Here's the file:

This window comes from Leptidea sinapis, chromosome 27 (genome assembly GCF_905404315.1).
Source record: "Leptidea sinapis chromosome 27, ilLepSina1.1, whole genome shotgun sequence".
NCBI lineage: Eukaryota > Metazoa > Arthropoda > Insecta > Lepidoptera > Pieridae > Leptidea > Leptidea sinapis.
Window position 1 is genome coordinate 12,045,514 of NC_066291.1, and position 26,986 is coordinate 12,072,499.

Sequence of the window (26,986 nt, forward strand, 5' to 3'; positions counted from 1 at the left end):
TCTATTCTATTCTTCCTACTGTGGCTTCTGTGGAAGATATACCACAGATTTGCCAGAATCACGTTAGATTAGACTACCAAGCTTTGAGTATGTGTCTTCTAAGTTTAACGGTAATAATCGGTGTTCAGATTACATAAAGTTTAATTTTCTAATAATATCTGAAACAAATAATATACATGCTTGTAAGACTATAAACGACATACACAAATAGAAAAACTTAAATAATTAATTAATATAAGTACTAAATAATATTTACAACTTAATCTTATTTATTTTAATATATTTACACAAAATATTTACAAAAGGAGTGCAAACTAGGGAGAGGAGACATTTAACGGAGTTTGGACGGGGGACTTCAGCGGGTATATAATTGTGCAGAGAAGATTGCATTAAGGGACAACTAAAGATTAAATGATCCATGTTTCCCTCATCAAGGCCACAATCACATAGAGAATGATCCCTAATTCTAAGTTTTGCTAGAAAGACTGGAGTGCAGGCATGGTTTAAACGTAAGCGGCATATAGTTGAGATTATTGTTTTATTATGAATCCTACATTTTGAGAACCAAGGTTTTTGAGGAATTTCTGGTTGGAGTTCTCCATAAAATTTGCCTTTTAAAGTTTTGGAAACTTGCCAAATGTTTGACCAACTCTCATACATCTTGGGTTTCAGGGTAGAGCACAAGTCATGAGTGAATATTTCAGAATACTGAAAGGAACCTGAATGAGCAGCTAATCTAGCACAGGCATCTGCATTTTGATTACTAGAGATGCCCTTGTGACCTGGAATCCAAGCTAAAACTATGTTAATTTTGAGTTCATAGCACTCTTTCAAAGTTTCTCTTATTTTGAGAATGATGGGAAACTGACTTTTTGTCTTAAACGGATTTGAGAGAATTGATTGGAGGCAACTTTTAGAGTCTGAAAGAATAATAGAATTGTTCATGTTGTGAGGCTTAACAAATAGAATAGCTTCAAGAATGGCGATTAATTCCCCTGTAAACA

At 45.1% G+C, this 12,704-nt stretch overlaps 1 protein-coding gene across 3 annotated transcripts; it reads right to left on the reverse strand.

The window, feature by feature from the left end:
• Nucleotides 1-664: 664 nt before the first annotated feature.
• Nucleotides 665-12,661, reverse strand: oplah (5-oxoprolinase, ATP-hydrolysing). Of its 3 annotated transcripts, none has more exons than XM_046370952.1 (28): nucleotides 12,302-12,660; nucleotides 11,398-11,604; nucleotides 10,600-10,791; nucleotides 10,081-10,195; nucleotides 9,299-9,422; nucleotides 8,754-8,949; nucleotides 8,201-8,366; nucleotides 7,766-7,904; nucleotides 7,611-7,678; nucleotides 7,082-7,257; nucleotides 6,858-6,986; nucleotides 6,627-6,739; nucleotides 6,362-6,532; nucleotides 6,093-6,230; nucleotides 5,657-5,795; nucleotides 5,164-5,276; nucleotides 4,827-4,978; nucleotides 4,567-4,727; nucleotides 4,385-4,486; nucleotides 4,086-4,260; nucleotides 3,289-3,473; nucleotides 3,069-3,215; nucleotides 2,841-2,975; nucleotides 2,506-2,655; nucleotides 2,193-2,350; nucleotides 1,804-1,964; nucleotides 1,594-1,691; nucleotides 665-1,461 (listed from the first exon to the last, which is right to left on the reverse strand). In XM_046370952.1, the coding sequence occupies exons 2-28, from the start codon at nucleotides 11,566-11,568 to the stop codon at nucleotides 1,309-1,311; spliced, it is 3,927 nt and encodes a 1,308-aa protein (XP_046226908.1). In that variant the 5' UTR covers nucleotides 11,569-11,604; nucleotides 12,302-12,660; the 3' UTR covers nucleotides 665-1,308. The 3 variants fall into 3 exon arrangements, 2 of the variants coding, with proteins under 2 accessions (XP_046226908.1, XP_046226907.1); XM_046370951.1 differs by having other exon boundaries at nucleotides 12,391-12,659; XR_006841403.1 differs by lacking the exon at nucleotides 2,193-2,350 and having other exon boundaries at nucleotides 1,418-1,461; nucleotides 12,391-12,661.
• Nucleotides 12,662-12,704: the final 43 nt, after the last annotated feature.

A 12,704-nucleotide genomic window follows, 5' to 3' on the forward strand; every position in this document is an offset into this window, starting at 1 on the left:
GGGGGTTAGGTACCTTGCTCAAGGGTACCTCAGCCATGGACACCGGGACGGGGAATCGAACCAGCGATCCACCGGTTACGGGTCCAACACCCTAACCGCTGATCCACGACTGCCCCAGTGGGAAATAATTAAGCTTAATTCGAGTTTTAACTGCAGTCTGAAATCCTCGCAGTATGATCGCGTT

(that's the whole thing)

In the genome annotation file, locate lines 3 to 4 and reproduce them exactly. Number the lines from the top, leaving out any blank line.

NCBI lineage: Eukaryota > Metazoa > Arthropoda > Insecta > Lepidoptera > Pieridae > Leptidea > Leptidea sinapis.
Window position 1 is genome coordinate 12,045,514 of NC_066291.1, and position 26,986 is coordinate 12,072,499.